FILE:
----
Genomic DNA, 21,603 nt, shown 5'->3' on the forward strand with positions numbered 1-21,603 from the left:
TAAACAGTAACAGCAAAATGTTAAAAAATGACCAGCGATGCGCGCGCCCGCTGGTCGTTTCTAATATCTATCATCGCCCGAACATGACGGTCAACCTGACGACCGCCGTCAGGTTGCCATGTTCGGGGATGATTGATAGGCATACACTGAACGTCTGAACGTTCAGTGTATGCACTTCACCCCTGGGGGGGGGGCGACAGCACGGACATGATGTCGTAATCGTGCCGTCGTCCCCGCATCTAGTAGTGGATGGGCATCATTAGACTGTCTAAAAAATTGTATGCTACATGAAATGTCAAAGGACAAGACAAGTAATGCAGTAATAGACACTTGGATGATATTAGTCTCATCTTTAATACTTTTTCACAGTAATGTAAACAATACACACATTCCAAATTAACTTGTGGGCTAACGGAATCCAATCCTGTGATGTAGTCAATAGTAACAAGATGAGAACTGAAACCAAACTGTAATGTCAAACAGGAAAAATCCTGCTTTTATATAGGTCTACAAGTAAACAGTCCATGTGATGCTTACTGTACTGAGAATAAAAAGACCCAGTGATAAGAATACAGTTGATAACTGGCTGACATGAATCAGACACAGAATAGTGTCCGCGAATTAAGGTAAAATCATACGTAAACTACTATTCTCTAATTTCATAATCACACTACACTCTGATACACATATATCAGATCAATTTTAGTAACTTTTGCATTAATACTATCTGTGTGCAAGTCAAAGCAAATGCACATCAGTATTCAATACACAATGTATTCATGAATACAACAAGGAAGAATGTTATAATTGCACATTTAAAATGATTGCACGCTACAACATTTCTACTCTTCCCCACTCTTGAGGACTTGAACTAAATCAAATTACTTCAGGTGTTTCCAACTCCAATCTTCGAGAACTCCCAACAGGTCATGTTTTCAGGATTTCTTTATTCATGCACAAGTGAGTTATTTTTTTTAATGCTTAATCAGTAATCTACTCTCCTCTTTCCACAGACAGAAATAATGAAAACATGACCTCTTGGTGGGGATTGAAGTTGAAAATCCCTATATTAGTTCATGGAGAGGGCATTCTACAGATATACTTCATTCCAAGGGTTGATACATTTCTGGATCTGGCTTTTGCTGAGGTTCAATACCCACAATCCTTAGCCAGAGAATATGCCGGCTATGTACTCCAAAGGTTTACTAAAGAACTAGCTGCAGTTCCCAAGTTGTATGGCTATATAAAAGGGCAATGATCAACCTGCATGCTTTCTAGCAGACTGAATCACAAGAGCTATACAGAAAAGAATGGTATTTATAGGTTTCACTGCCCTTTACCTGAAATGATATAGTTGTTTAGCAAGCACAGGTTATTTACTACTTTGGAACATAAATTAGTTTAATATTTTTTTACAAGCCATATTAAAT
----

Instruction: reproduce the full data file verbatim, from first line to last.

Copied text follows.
Genomic DNA, 21,603 nt, shown 5'->3' on the forward strand with positions numbered 1-21,603 from the left:
TAAACAGTAACAGCAAAATGTTAAAAAATGACCAGCGATGCGCGCGCCCGCTGGTCGTTTCTAATATCTATCATCGCCCGAACATGACGGTCAACCTGACGACCGCCGTCAGGTTGCCATGTTCGGGGATGATTGATAGGCATACACTGAACGTCTGAACGTTCAGTGTATGCACTTCACCCCTGGGGGGGGGGCGACAGCACGGACATGATGTCGTAATCGTGCCGTCGTCCCCGCATCTAGTAGTGGATGGGCATCATTAGACTGTCTAAAAAATTGTATGCTACATGAAATGTCAAAGGACAAGACAAGTAATGCAGTAATAGACACTTGGATGATATTAGTCTCATCTTTAATACTTTTTCACAGTAATGTAAACAATACACACATTCCAAATTAACTTGTGGGCTAACGGAATCCAATCCTGTGATGTAGTCAATAGTAACAAGATGAGAACTGAAACCAAACTGTAATGTCAAACAGGAAAAATCCTGCTTTTATATAGGTCTACAAGTAAACAGTCCATGTGATGCTTACTGTACTGAGAATAAAAAGACCCAGTGATAAGAATACAGTTGATAACTGGCTGACATGAATCAGACACAGAATAGTGTCCGCGAATTAAGGTAAAATCATACGTAAACTACTATTCTCTAATTTCATAATCACACTACACTCTGATACACATATATCAGATCAATTTTAGTAACTTTTGCATTAATACTATCTGTGTGCAAGTCAAAGCAAATGCACATCAGTATTCAATACACAATGTATTCATGAATACAACAAGGAAGAATGTTATAATTGCACATTTAAAATGATTGCACGCTACAACATTTCTACTCTTCCCCACTCTTGAGGACTTGAACTAAATCAAATTACTTCAGGTGTTTCCAACTCCAATCTTCGAGAACTCCCAACAGGTCATGTTTTCAGGATTTCTTTATTCATGCACAAGTGAGTTATTTTTTTTAATGCTTAATCAGTAATCTACTCTCCTCTTTCCACAGACAGAAATAATGAAAACATGACCTCTTGGTGGGGATTGAAGTTGAAAATCCCTATATTAGTTCATGGAGAGGGCATTCTACAGATATACTTCATTCCAAGGGTTGATACATTTCTGGATCTGGCTTTTGCTGAGGTTCAATACCCACAATCCTTAGCCAGAGAATATGCCGGCTATGTACTCCAAAGGTTTACTAAAGAACTAGCTGCAGTTCCCAAGTTGTATGGCTATATAAAAGGGCAATGATCAACCTGCATGCTTTCTAGCAGACTGAATCACAAGAGCTATACAGAAAAGAATGGTATTTATAGGTTTCACTGCCCTTTACCTGAAATGATATAGTTGTTTAGCAAGCACAGGTTATTTACTACTTTGGAACATAAATTAGTTTAATATTTTTTTACAAGCCATATTAAAT